Russian Foreign Ministry spokesperson Marina Zakharova said on August 2 that the reporters' bodies had gunshot wounds, but no apparent indication they had been tortured. Zakharova said the information came from the Russian embassy in the Central African Republic (CAR).
According to local and Russian officials, the three Russian reporters were killed in an ambush earlier in the week outside the town of Sibut in the CAR.
Zakharova did not provide any further details or any reference to an official CAR government statement.
The CAR Communications Ministry’s only statement, published on July 31 on Facebook, had no information about the condition of the bodies.
VOA’s French to Africa Service quoted Marcelin Yoyo, a member of Parliament from Sibut, where the journalists were killed. He said the Central African Gendarmerie went to the scene and the bodies were taken to a Sibut base of the UN mission, which also did not provide information about the bodies.
Because Zakharova’s statement signaled a denial of the rough treatment of the slain journalists, Polygraph.info decided her claim required scrutiny. But with no official forensic report yet available to the public, Polygraph.info finds Zakharova’s comment to be “unclear” at this time.
However, a local French-language news source in the CAR published a photograph of the bodies of two of the Russian journalists – identifiable as Alexander Rastorguyev and Orkhan Dzhemal - laying in an open truck.
In the photo, both bodies show multiple gunshot wounds, along with other wounds that do not seem to have been caused by bullets. Their T-shirts are bloodied and pulled up to their necks. Orkhan Dzemal’s T-shirt is visibly shredded in the back as if he was dragged over a rough surface. Both of journalists’ arms are lifted above their heads, and in Dzemal’s right hand there is a bundle of green grass squeezed in his fist.
Polygraph.info has also obtained a high resolution image of the bodies of the slain journalists and sent the photo to several forensic experts for consultation. They asked to remain anonymous, saying their analysis cannot be considered fully accurate since it is only based on the photo. Still, their consensus view was that Zakharova’s claim should be taken with a large grain of salt.
Robert Schaefer: "I have seen torture"
Retired U.S. Army Special Forces Lieutenant Colonel Robert Schaefer, a 30-year veteran and author of the bestselling book “The Insurgency in Chechnya and the North Caucasus: From Gazavat to Jihad,” told Polygraph.info that although he is not an expert, he has “seen torture,” and that a close look at the bodies “makes the Russian story” about the nature of the injuries “highly suspect.”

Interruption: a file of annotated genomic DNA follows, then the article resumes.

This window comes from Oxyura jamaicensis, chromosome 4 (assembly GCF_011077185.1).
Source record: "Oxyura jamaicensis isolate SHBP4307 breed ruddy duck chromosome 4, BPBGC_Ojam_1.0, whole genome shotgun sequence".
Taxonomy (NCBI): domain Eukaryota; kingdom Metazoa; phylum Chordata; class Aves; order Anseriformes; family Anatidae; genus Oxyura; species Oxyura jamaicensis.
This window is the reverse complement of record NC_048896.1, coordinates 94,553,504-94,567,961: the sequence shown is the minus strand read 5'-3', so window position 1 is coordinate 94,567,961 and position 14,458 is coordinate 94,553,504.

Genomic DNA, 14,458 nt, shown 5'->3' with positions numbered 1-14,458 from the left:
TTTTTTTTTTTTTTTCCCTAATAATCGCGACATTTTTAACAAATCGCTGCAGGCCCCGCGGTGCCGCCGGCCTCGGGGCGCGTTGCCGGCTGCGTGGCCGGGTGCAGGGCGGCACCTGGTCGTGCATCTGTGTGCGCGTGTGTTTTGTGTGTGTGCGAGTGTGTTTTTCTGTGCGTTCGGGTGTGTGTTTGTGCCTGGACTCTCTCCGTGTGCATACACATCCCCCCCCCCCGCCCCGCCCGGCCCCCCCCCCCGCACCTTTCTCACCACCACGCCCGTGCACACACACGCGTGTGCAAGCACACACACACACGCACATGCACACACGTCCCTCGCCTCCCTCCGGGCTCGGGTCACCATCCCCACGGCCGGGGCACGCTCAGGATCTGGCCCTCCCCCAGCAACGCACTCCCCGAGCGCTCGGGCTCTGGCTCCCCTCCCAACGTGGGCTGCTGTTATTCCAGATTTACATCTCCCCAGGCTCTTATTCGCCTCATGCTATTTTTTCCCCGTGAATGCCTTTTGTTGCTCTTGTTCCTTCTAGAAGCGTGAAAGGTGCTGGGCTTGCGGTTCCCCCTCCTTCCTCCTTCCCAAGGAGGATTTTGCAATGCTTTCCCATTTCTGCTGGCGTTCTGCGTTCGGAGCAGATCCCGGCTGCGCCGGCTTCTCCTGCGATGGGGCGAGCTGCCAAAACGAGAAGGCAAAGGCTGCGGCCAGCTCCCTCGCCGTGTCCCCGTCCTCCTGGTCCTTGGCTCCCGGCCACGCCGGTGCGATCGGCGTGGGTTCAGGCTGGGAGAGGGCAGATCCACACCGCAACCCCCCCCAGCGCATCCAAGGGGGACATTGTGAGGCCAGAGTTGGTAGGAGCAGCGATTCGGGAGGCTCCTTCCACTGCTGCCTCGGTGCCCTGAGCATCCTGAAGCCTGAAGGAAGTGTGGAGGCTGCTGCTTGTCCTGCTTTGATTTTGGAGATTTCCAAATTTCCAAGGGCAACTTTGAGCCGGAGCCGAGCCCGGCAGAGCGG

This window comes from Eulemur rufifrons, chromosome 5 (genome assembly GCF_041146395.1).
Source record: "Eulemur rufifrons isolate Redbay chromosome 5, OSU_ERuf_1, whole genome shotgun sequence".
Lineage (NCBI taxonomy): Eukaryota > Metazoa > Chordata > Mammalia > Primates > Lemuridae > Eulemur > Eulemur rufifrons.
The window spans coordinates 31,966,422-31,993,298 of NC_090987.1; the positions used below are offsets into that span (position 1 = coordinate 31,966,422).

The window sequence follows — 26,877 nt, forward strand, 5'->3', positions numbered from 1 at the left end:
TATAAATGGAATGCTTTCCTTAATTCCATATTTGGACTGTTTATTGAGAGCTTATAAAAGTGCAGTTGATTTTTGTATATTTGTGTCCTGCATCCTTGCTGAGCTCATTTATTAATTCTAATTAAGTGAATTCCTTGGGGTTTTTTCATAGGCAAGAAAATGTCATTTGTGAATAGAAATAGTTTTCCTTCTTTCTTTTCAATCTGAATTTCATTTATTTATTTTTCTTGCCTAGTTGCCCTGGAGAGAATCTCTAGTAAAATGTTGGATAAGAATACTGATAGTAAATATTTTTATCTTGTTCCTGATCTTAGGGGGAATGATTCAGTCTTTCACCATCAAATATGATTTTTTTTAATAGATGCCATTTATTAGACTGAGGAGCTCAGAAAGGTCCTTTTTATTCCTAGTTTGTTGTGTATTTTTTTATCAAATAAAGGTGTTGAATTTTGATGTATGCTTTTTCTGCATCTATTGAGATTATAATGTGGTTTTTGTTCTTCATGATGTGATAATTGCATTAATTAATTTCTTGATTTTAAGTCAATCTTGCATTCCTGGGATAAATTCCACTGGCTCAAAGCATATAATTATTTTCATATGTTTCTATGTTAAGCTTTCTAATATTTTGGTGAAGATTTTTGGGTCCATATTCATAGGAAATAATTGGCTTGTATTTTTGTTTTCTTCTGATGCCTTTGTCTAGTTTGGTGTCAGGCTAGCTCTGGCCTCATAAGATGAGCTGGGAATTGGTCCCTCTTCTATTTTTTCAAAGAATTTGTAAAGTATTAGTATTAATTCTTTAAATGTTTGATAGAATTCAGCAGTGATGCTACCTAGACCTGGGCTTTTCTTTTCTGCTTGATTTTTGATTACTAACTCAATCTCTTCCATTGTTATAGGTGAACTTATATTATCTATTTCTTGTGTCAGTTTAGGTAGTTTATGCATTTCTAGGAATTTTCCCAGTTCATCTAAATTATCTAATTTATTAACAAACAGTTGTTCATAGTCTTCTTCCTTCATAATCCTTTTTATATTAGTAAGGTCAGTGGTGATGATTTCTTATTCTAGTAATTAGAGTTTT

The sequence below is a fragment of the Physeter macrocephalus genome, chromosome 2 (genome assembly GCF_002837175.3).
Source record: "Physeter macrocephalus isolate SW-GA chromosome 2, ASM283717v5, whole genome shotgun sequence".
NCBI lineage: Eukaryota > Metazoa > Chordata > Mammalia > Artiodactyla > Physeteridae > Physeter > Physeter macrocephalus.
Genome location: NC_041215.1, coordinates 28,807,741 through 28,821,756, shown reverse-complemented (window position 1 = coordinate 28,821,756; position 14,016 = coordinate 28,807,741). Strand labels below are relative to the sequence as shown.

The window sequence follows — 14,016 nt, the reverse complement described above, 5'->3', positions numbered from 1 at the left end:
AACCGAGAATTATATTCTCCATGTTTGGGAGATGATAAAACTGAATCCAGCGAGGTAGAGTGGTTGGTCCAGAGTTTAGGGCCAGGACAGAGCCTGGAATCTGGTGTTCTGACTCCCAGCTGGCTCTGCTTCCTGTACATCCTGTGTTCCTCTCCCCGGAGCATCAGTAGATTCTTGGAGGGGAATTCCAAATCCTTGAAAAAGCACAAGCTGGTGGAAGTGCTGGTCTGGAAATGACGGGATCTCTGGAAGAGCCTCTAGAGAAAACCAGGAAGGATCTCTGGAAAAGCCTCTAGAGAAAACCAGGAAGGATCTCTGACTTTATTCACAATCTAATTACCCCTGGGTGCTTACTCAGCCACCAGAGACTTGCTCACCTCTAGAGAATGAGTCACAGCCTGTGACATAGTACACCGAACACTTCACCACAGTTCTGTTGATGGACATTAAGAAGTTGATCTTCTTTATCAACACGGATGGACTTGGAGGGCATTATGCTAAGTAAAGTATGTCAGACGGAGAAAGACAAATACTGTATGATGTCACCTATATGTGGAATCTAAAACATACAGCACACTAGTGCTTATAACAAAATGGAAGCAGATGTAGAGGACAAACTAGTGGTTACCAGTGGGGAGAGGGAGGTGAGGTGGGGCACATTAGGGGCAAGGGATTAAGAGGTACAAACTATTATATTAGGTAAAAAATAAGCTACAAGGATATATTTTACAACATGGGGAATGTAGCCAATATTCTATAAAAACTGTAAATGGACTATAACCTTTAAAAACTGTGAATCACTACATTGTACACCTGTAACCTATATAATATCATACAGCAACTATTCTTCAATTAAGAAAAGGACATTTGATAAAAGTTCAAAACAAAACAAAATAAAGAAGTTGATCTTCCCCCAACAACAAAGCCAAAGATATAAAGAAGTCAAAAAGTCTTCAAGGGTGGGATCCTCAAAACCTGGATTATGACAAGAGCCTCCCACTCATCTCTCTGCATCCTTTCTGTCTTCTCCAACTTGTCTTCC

According to Schaefer, the man in the front of the photo (identified as Alexander Rastorguyev) “has blue lips and obvious blunt trauma - sometimes indication of a collapsed lung or too much fluid in the chest cavity due to blunt trauma such as been thrown off something and possible hitting a tree or being hit with a pipe.”
Schaefer says it doesn't look like they were dragged by vehicles because there isn't any road rash from sliding on concrete or asphalt and no tire marks indicating having been run over by vehicles.
“The man on the back of the picture (identified as Orkhan Dzemal) has a lot of blood on his shirt that looks like it came from side of head or neck. He had to be propped up in order for the blood to run down his shirt otherwise he would have bled out on the ground,” said Schaefer.
“The sideways blood spatter/wipes on both their bodies isn't consistent with any normal gunshot wounds. And given the fact that the first man has blood running down the front of his chest and a laceration on his stomach and blood going from the center out makes it unlikely that all his injuries happened at the same time.”
Schaefer considers that the goal of whoever killed the journalists was not to question them for information, “If they were interrogated, there would be wrist marks from being tied down or lacerations/bleeding on the face from being hit. However, the amount of grass that he is holding indicates that he was on the ground when he died and rigor mortis set in.”
Until there is verifiable information from the CAR government or the UN, the Polygraph.info verdict will remain as “Unclear.” That could be changed later.
In our earlier fact checks we examined circumstances of the deaths of journalists who have died while investigating the activities of the Private Military Company Wagner, as well as Wagner’s connection to the Kremlin, and what Russia is not telling about the killing of the three journalists in CAR.